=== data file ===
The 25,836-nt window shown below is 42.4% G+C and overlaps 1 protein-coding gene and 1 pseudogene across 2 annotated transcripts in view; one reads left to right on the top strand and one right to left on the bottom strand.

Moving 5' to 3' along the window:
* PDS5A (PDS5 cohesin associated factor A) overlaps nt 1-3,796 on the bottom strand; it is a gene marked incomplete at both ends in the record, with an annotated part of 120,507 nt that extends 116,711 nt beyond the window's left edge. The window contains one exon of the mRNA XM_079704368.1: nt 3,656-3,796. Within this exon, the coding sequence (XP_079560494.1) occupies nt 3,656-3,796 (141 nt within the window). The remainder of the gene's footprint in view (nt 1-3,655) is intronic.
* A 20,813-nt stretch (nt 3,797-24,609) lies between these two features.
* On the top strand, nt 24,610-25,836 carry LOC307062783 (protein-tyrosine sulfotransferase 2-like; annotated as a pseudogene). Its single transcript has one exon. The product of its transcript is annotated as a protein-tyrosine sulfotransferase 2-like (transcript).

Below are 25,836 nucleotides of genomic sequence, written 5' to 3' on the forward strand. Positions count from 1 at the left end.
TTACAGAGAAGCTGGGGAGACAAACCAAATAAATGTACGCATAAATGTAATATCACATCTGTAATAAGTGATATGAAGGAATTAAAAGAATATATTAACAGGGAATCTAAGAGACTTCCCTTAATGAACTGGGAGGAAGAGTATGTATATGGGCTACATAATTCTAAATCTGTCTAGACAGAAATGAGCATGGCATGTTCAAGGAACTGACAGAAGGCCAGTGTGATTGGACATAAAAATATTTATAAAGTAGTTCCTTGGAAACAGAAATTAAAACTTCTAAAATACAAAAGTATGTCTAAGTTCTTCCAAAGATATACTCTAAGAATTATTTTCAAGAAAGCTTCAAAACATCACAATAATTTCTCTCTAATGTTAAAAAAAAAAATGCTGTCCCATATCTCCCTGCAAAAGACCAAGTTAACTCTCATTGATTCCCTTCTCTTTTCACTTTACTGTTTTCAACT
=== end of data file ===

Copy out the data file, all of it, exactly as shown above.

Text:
The 25,836-nt window shown below is 42.4% G+C and overlaps 1 protein-coding gene and 1 pseudogene across 2 annotated transcripts in view; one reads left to right on the top strand and one right to left on the bottom strand.

Moving 5' to 3' along the window:
* PDS5A (PDS5 cohesin associated factor A) overlaps nt 1-3,796 on the bottom strand; it is a gene marked incomplete at both ends in the record, with an annotated part of 120,507 nt that extends 116,711 nt beyond the window's left edge. The window contains one exon of the mRNA XM_079704368.1: nt 3,656-3,796. Within this exon, the coding sequence (XP_079560494.1) occupies nt 3,656-3,796 (141 nt within the window). The remainder of the gene's footprint in view (nt 1-3,655) is intronic.
* A 20,813-nt stretch (nt 3,797-24,609) lies between these two features.
* On the top strand, nt 24,610-25,836 carry LOC307062783 (protein-tyrosine sulfotransferase 2-like; annotated as a pseudogene). Its single transcript has one exon. The product of its transcript is annotated as a protein-tyrosine sulfotransferase 2-like (transcript).

Below are 25,836 nucleotides of genomic sequence, written 5' to 3' on the forward strand. Positions count from 1 at the left end.
TTACAGAGAAGCTGGGGAGACAAACCAAATAAATGTACGCATAAATGTAATATCACATCTGTAATAAGTGATATGAAGGAATTAAAAGAATATATTAACAGGGAATCTAAGAGACTTCCCTTAATGAACTGGGAGGAAGAGTATGTATATGGGCTACATAATTCTAAATCTGTCTAGACAGAAATGAGCATGGCATGTTCAAGGAACTGACAGAAGGCCAGTGTGATTGGACATAAAAATATTTATAAAGTAGTTCCTTGGAAACAGAAATTAAAACTTCTAAAATACAAAAGTATGTCTAAGTTCTTCCAAAGATATACTCTAAGAATTATTTTCAAGAAAGCTTCAAAACATCACAATAATTTCTCTCTAATGTTAAAAAAAAAAATGCTGTCCCATATCTCCCTGCAAAAGACCAAGTTAACTCTCATTGATTCCCTTCTCTTTTCACTTTACTGTTTTCAACT